So if your marketing efforts, whether you've been in business for 20 minutes or 20 years, hinge on establishing affinities, then establish a personal affinity above anything else.

Anyone else care to agree/disagree or expound on what I said....?

Interested in learning more about marketing for your growing company? Try any of my special reports, e-books or published books.

September 8, 2008 in Small Business Marketing | Permalink | Comments (1) | TrackBack

Small Business Marketing; The First Cardinal Sin of Marketing

OK, so I harp and harp on marketing tactics to keep your small business marketing alive. Then what do I do? I violate THE most important small business marketing principle. OK, here's the story....

This weekend, I was invited to play golf in a league as a substitute, and I had a blast. The course was gorgeous, we moved along at a nice clip, the other foursome members were nice guys and everyone was having fun. My mind couldn't have been further from marketing.

But after our round ended, one of the guys asked me to join him in the bar for a beer. So we walk in and we end up sitting with one of the guys in my foursome who's nursing a Leinenkugel's. So we sit down with him.

One thing led to another and before long we're talking about business. This guy works in an industry that I have lots of experience in and he eventually asks me what I do. "I help growing companies with their marketing" I answer and his eyes light up.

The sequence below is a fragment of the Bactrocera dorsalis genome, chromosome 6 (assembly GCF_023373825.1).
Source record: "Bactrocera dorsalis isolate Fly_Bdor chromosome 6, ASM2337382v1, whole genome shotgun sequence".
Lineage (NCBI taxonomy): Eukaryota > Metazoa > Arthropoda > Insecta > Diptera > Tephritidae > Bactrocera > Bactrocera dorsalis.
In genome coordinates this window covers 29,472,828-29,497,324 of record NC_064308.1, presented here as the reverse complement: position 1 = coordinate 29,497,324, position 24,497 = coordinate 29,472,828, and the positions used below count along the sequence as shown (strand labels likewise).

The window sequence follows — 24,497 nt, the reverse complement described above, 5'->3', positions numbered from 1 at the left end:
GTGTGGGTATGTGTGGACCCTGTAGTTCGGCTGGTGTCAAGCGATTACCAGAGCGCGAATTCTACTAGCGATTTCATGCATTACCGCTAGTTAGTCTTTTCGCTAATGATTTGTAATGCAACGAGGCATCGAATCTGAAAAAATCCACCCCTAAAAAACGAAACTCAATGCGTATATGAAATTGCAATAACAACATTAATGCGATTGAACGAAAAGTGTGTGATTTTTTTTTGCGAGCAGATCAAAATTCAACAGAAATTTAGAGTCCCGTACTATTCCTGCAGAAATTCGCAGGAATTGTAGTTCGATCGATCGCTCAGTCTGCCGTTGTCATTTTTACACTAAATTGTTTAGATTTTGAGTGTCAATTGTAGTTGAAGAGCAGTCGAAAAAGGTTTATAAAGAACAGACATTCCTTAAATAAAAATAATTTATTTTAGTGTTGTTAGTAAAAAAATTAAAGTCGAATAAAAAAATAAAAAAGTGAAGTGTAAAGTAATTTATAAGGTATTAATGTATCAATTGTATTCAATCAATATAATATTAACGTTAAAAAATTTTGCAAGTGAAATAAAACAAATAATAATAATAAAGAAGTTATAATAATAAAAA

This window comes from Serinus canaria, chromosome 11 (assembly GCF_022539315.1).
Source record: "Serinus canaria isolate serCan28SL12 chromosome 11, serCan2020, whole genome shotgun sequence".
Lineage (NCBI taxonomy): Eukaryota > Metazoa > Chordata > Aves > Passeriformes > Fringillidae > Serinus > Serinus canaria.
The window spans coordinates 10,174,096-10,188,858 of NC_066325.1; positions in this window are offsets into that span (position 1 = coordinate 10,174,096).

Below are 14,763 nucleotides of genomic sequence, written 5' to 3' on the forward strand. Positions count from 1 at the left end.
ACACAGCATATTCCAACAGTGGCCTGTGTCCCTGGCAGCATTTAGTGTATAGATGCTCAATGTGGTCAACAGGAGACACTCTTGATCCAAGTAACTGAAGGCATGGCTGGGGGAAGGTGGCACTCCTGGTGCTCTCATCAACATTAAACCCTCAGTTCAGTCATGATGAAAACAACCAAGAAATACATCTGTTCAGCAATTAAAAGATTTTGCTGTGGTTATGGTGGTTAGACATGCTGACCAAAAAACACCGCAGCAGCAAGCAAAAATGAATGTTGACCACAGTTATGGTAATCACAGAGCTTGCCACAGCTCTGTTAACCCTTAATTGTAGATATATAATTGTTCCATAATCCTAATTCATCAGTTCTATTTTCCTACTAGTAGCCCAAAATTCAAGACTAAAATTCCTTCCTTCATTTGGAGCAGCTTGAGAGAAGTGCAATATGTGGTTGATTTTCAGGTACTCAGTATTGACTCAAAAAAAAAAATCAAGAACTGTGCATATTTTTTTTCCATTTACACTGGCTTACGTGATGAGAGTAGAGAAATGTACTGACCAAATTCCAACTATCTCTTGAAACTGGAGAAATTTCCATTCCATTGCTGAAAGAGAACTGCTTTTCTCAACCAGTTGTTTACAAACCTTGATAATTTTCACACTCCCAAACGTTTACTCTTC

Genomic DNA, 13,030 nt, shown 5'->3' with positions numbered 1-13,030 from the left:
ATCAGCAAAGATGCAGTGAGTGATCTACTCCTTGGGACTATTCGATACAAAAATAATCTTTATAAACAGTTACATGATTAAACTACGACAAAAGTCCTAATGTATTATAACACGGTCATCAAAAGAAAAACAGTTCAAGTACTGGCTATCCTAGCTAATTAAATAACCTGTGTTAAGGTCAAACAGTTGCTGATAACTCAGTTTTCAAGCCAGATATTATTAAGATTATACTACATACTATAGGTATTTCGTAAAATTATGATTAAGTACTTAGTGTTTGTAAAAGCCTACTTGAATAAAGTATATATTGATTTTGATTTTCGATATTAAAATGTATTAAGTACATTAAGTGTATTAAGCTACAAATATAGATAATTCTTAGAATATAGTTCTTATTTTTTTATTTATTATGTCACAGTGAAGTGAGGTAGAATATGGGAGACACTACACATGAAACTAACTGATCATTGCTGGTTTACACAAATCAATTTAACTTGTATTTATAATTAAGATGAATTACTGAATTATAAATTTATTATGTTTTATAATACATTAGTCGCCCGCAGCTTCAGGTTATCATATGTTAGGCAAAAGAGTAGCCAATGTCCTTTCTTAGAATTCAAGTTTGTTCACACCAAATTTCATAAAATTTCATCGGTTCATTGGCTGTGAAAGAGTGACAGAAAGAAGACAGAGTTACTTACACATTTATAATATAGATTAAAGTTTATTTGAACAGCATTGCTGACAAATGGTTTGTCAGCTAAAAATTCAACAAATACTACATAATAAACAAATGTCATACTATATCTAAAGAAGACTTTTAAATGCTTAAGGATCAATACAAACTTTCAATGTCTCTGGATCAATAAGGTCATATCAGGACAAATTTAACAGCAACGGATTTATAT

Yet, when he asks me for my business card, I discover that I just passed out the last one at a networking event the week before. That's OK, I say to myself, just get one from your briefcase. Oops, I didn't bring my briefcase.

Boy was I embarrassed to say "I'll have to email you", instead of being able to hand him my card right then and there.

This is, in my opinion, the #1 Cardinal Sin of Marketing...running out of business cards. Why? Because most instances, when an interested party asks you for a card, they are "opting in". They WANT to start a relationship with you.

Boy did I screw up. And even worse, I didn't follow my own advice, found in The Marketing Toolkit for Growing Businesses, which is to put a stash of 20 cards in your car's glove compartment. That way if you run out of cards in your wallet or purse, and forget to bring your briefcase, you're still covered.

Today, I stocked my glove compartment with 20 cards and I'm good to go again. And the contact I met this weekend? We've since emailed. But I'm lucky, he and I spent 5 hours together, so he was willing to overlook my small business marketing misstep.

I may not be so lucky next time.

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September 2, 2008 in Small Business Marketing | Permalink | Comments (4) | TrackBack